That doesn't mean that you will be able to perceive it, though. Recently, the subject of abortion came up in Lee Camp's Facebook presentations. I admire Camp, but in this case, I disagreed with him, as he was accusing Pro-Lifers, carte blanche, with hypocrisy--that they cared about unborn children, but not the children being poisoned by lead-filled water in Flint, etc. I stated, not for the first time, that I had good reason to believe that the soul enters the body around 21 weeks. This, from yogi Baba Hari Dass--I overheard him say it (someone was reading out what he wrote on a slate) at a retreat in 1974. This paranormal information is what's missing from the abortion debate. But nobody will pay any serious attention. I got a few sarcastic detractors, and there was one person who said, "Oh, there are things in physics, like the Conservation of Energy, which might point in this direction, and you shouldn't be so hard on him." In other words, even the person defending me was a Materialist and had no idea what I was saying. No less the others. Let me go back and quote one or two of them, if I can find the series of posts...

One of the less sarcastic ones said (after some discussion, with me trying to clarify): "it being possible doesn't prove that there are souls. We should treat life with the current evidence and explore from there. Not start with a conclusion, and search for evidence. Ever hear of researchers bias?" While one of the more sarcastic ones concluded, after I patiently tried to explain, "Okay, Stephen. Thanks for confirming you're just an idiot."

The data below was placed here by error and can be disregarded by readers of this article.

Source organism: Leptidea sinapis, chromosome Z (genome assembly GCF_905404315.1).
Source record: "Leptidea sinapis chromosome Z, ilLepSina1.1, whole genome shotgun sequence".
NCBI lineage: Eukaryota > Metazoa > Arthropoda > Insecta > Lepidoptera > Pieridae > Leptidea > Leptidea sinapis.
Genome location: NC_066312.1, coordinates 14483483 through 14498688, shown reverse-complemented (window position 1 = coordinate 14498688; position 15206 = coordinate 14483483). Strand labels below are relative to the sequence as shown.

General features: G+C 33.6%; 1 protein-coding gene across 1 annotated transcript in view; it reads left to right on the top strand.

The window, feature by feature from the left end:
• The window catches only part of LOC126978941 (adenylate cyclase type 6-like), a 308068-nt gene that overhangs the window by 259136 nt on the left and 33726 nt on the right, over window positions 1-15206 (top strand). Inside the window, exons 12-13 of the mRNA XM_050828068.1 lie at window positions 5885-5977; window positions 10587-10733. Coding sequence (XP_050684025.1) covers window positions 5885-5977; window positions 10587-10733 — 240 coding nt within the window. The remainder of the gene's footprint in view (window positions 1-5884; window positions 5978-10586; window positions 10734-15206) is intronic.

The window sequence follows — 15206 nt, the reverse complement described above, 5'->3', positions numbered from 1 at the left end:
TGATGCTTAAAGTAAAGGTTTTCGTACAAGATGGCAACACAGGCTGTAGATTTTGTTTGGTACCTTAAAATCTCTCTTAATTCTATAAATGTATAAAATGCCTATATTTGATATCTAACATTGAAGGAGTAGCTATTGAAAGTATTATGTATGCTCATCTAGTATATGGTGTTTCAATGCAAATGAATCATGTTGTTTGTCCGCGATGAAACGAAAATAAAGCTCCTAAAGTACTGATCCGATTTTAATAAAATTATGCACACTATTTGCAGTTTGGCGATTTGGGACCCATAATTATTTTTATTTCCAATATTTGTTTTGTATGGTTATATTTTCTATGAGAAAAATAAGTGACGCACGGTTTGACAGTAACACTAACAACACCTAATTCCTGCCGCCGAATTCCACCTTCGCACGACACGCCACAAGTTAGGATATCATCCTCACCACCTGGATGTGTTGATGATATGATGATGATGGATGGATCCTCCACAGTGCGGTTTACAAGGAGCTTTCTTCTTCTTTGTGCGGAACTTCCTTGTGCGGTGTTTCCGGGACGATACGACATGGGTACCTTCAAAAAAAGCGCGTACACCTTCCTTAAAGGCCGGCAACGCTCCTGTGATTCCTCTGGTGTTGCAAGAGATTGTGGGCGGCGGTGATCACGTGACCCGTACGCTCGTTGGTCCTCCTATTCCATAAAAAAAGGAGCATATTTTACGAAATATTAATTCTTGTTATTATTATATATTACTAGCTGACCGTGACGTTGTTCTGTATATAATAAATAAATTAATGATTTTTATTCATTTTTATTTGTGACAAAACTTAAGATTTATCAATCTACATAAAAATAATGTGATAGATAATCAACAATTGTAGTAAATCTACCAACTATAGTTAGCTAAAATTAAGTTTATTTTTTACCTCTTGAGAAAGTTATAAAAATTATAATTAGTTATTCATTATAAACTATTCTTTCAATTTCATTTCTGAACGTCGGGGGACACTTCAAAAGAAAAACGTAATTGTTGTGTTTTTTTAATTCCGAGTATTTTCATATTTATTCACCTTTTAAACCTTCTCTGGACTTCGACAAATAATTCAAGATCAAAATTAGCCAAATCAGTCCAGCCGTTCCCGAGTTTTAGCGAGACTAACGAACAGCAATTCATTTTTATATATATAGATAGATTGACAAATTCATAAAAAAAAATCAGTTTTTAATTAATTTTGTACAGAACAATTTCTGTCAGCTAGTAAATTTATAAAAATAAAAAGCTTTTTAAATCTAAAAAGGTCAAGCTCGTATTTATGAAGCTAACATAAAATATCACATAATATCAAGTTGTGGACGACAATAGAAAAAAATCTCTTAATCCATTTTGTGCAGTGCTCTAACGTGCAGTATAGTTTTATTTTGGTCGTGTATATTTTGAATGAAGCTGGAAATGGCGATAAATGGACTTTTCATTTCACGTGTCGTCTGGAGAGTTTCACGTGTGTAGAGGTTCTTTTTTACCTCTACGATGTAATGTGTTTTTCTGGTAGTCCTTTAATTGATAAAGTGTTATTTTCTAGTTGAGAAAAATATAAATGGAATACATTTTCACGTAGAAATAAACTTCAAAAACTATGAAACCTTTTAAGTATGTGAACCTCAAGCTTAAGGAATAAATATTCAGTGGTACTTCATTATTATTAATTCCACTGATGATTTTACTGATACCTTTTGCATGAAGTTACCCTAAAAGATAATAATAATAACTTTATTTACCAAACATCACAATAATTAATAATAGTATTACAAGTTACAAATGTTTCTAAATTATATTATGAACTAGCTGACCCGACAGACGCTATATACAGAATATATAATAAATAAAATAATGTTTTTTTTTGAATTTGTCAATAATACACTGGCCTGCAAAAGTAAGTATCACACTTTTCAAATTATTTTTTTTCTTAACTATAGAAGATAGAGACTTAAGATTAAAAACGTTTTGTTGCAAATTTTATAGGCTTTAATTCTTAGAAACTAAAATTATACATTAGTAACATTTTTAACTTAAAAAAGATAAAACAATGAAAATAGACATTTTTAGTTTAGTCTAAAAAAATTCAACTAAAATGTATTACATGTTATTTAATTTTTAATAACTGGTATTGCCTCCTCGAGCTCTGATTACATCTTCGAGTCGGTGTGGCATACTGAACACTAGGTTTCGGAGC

But one must not limit "current evidence" to what one can perceive with the five senses, only. Any physicist worth his or her salt will tell you that. And as for limiting the perception of "current evidence" to the intellect, only, who says that is the highest form of perception? Remember, scientists make their progress on the "backs of giants." But should not we, who explore higher types of knowing, not also stand on the backs of our giants? So when Jesus, or Buddha, or Krishna, tell us something they have perceived with the higher Mind, should I not start with that?

And to the matter of "researcher bias." Yes, I have heard of it. My entire study is constructed in such a way as to take it into consideration, and eliminate it where possible. Let me give you an example, and then I have to go to my caretaking duties, here.

In year 2003, after I releasd my documentary, "In Another Life: Reincarnation in America," I was sent a series of interview questions, which I answered via e-mail (after meeting with the webmaster). This was two years before I learned of Mathew Franklin Whittier. One of the questions was whether I remembered any of my past lives, or knew of them. I answered from my own impressions at that time, and included a past life where I was peripherally connected to the Romantic Poets of the 19th century. Not one of the famous ones, I said, but in that crowd.

This interview is preserved on's "Wayback Machine," online. So I could not have tampered with it.